As a parent do you ever wonder what your competition fees are paying for for your cheerleader or dancer? As a coach or director, do you want to provide the information to your parents but find it difficult to explain?
We’ve noticed that a lot of parents are left asking the questions: “What do my competition fees cover? Why are they so expensive?”
This is a question that many parents around the world have. The parents do end up paying the fees but are left wondering what exactly they are paying for.
We decided it may be helpful to give a run-down on the competition fee structure and what exactly you are getting for your money.
#1. The event.
Your child’s cheer gym, dance studio or high school must pay a fee to the event to register your child for competition. This fee may not be per team, but per team member or per routine entered. The event has to cover the cost of renting the facility, and we all know cheerleading and dance competition venues are rarely held at school gymnasiums anymore. The event producers must also pay their judges, which could consist of an estimated 20-30 judges working approximately 24 hours over the course of the event. The event in turn has their own staff to pay. They have staff working admission at the door, working behind the scenes at the event (coordinating the warm-up room, coordinating back-stage, etc.), and in most cases, there are staff on the mat with your children as spotters. The event purchases trophies, banners, medals, team gifts, and more to ensure that winners are rewarded. And finally, the management of the event company needs to make a salary. After all, it may look very fun and exciting to run a cheer or dance event, but it takes hours of planning, preparation and execution!
#2. Your child’s gym or dance studio.
Just like the event managers who run cheerleading and dance competitions as their job, your child’s coaches and dance teachers, coach/direct as their job. Just like any other career (cashier, teacher, salesman, doctor, etc.) they are paid for their time at work. There are many hours put into registering dance routines and dancers, collecting and cutting music, organizing costumes and collecting funds from team members. When coaches are at a competition with your child, they are working and are paid accordingly, as well. As you know, competitions are rarely in the home town or city of your team. Coaches must get to the competition as well as have accommodations during their stay. Just like other jobs, coaches’ travel and accommodations are paid for while they are traveling for work. They also receive a meal stipend to pay for food while away for work.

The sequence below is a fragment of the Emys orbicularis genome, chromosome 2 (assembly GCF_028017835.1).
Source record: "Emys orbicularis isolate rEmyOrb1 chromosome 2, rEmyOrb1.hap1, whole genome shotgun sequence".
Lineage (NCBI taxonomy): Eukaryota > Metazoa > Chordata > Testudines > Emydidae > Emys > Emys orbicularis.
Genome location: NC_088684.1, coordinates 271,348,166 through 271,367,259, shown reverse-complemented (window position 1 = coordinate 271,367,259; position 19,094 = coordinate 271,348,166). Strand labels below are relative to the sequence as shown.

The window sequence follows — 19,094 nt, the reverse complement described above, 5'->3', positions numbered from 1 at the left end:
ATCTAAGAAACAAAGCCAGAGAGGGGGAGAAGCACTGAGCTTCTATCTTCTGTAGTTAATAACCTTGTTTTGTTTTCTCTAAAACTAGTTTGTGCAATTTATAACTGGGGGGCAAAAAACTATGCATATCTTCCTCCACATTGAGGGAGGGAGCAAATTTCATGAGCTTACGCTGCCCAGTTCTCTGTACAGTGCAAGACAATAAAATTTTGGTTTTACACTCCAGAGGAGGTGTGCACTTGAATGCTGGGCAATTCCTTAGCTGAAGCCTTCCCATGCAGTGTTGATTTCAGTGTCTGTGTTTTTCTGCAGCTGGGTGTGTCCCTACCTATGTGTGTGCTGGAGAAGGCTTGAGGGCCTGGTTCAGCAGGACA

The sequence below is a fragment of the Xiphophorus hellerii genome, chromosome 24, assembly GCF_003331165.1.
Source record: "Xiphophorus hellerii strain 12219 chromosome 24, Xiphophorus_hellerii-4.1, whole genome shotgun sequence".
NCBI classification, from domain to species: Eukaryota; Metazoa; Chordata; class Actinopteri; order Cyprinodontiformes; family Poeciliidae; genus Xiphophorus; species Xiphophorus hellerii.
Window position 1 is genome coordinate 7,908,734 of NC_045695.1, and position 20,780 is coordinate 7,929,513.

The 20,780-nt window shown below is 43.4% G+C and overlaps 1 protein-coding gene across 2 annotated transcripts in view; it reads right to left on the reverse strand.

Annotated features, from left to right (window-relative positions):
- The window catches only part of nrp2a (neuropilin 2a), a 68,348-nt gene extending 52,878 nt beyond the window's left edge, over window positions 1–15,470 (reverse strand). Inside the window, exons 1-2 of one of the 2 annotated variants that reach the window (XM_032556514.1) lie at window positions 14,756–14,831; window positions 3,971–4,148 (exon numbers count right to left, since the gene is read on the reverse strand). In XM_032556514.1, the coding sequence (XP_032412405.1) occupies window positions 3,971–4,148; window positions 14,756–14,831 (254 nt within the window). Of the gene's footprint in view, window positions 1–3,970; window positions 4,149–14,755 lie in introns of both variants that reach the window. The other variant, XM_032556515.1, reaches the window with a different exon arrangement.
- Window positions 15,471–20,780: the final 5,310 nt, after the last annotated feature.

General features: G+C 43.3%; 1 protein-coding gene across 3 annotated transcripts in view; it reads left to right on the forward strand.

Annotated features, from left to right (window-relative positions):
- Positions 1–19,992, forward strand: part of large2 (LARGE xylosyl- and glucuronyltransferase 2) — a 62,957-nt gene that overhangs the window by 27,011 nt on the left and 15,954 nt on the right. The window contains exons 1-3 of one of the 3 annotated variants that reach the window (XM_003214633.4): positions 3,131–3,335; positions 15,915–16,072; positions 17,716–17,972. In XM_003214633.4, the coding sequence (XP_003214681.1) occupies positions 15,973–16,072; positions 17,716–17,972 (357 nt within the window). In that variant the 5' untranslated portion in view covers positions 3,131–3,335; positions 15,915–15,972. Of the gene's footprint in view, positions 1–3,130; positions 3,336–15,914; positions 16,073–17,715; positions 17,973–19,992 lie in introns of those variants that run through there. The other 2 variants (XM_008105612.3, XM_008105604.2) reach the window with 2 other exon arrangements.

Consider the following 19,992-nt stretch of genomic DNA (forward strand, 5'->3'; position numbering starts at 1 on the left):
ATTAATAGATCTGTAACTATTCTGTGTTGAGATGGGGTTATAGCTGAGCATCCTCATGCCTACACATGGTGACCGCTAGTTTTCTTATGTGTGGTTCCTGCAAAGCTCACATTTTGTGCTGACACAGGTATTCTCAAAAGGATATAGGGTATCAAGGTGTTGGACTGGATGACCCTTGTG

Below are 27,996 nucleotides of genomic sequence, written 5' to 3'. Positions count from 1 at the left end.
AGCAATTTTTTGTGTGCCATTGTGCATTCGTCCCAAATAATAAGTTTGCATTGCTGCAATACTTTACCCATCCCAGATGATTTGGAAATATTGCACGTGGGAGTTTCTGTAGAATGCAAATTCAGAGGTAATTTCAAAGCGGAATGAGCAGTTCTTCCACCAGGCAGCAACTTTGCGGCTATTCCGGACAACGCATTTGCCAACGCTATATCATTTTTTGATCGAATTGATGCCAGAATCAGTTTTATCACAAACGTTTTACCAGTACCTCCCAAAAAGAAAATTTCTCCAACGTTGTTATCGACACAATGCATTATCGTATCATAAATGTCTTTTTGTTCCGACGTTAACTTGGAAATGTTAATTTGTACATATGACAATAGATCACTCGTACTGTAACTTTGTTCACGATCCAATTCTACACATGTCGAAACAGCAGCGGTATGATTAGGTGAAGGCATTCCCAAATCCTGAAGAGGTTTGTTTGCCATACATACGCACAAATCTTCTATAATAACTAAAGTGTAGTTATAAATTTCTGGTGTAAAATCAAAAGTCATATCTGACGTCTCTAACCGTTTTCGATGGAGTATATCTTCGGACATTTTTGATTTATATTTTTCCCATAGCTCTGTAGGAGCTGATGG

Many people assume that the competition fee, multiplied by the number of athletes attending the competition, is salary for the gym owner. This is far from the truth. Most gym owners and studio directors do not even take a salary for themselves while they are working at your child’s competition.
So as you can see, those competition fees are spread around in so many different ways and are imperative to the success of your child’s experience while preparing for and attending competition. We hope this article sheds some light on the business of cheerleading and dance competitions and where exactly your competition fee is going.